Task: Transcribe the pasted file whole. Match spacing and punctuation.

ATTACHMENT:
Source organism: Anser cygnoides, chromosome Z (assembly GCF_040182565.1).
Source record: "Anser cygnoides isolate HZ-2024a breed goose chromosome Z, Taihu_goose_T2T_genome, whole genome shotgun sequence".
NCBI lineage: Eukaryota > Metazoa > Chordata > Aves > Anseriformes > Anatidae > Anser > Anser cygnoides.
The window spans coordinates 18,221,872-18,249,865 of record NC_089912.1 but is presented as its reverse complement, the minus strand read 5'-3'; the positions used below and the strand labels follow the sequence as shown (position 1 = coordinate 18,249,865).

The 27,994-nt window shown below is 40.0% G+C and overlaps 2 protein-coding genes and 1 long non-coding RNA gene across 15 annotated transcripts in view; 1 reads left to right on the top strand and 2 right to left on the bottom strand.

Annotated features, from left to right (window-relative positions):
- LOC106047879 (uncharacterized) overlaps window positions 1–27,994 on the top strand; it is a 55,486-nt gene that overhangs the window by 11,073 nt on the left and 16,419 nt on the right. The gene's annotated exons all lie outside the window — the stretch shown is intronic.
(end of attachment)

Source organism: Anser cygnoides, chromosome Z (assembly GCF_040182565.1).
Source record: "Anser cygnoides isolate HZ-2024a breed goose chromosome Z, Taihu_goose_T2T_genome, whole genome shotgun sequence".
NCBI lineage: Eukaryota > Metazoa > Chordata > Aves > Anseriformes > Anatidae > Anser > Anser cygnoides.
The window spans coordinates 18,221,872-18,249,865 of record NC_089912.1 but is presented as its reverse complement, the minus strand read 5'-3'; the positions used below and the strand labels follow the sequence as shown (position 1 = coordinate 18,249,865).

The 27,994-nt window shown below is 40.0% G+C and overlaps 2 protein-coding genes and 1 long non-coding RNA gene across 15 annotated transcripts in view; 1 reads left to right on the top strand and 2 right to left on the bottom strand.

Annotated features, from left to right (window-relative positions):
- LOC106047879 (uncharacterized) overlaps window positions 1–27,994 on the top strand; it is a 55,486-nt gene that overhangs the window by 11,073 nt on the left and 16,419 nt on the right. The gene's annotated exons all lie outside the window — the stretch shown is intronic.